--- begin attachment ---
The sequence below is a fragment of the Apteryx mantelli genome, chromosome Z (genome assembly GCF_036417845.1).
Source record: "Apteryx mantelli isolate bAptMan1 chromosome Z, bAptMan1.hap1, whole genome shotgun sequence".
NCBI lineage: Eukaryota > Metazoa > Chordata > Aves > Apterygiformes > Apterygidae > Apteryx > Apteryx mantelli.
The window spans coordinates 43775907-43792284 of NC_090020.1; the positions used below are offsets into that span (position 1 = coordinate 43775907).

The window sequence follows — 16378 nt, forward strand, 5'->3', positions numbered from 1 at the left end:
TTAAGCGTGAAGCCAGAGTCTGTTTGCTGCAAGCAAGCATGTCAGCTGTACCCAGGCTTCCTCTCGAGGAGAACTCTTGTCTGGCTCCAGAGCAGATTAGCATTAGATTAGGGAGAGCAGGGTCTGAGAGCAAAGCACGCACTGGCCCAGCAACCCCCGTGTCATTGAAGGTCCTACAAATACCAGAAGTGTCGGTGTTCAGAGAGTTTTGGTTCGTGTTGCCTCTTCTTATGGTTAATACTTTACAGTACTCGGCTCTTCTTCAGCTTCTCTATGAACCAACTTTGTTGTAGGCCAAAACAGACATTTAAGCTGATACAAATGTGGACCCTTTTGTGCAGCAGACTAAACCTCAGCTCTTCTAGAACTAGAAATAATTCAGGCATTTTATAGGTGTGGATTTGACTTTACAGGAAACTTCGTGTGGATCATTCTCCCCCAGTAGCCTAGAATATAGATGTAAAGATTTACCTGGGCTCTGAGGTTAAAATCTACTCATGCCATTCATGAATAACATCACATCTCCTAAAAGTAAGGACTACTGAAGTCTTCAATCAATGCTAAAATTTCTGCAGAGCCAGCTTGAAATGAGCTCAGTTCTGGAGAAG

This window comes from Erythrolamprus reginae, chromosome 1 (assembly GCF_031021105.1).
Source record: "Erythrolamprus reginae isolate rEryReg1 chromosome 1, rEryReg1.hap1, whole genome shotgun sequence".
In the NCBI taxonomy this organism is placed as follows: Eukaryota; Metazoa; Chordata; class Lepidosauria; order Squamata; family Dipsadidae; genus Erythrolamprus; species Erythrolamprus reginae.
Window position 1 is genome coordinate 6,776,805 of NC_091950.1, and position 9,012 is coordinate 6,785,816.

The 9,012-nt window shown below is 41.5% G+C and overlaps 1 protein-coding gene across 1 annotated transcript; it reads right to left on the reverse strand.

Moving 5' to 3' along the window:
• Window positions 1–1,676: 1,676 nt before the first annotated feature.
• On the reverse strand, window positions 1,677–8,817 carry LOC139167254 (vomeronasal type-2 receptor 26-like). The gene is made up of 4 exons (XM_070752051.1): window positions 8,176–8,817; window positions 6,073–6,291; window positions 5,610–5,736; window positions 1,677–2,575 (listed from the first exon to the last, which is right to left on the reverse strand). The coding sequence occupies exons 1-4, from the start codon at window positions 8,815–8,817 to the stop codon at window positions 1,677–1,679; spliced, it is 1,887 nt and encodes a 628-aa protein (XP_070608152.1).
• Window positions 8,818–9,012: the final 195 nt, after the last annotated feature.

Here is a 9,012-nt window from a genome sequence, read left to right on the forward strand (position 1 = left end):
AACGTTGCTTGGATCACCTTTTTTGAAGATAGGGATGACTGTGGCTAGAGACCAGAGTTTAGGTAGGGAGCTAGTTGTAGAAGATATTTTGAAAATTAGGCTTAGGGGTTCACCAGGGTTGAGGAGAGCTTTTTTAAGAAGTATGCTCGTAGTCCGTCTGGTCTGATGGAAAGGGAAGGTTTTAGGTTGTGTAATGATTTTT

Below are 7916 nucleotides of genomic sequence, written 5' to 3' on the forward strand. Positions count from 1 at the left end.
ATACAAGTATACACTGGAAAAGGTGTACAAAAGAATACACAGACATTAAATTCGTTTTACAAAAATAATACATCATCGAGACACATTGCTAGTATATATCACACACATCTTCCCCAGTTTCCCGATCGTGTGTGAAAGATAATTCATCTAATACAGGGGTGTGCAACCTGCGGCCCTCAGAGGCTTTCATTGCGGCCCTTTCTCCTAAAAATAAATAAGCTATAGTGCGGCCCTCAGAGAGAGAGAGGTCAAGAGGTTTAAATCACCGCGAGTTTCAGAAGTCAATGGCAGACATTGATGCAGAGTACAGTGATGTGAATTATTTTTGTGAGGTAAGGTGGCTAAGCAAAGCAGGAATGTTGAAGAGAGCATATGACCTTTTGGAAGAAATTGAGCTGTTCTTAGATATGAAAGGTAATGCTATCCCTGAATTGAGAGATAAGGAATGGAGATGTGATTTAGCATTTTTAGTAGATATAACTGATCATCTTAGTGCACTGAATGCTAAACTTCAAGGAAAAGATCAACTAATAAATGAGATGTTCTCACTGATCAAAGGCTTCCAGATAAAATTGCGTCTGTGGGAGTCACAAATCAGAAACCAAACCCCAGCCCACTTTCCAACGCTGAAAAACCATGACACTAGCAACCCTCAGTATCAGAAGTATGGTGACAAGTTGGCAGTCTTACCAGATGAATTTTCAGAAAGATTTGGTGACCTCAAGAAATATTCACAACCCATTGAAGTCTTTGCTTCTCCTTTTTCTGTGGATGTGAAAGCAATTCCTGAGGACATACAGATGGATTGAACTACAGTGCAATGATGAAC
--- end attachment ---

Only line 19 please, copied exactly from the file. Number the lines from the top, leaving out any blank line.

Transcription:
ATACAAGTATACACTGGAAAAGGTGTACAAAAGAATACACAGACATTAAATTCGTTTTACAAAAATAATACATCATCGAGACACATTGCTAGTATATATCACACACATCTTCCCCAGTTTCCCGATCGTGTGTGAAAGATAATTCATCTAATACAGGGGTGTGCAACCTGCGGCCCTCAGAGGCTTTCATTGCGGCCCTTTCTCCTAAAAATAAATAAGCTATAGTGCGGCCCTCAGAGAGAGAGAGGTCAAGAGGTTTAAATCACCGCGAGTTTCAGAAGTCAATGGCAGACATTGATGCAGAGTACAGTGATGTGAATTATTTTTGTGAGGTAAGGTGGCTAAGCAAAGCAGGAATGTTGAAGAGAGCATATGACCTTTTGGAAGAAATTGAGCTGTTCTTAGATATGAAAGGTAATGCTATCCCTGAATTGAGAGATAAGGAATGGAGATGTGATTTAGCATTTTTAGTAGATATAACTGATCATCTTAGTGCACTGAATGCTAAACTTCAAGGAAAAGATCAACTAATAAATGAGATGTTCTCACTGATCAAAGGCTTCCAGATAAAATTGCGTCTGTGGGAGTCACAAATCAGAAACCAAACCCCAGCCCACTTTCCAACGCTGAAAAACCATGACACTAGCAACCCTCAGTATCAGAAGTATGGTGACAAGTTGGCAGTCTTACCAGATGAATTTTCAGAAAGATTTGGTGACCTCAAGAAATATTCACAACCCATTGAAGTCTTTGCTTCTCCTTTTTCTGTGGATGTGAAAGCAATTCCTGAGGACATACAGATGGATTGAACTACAGTGCAATGATGAAC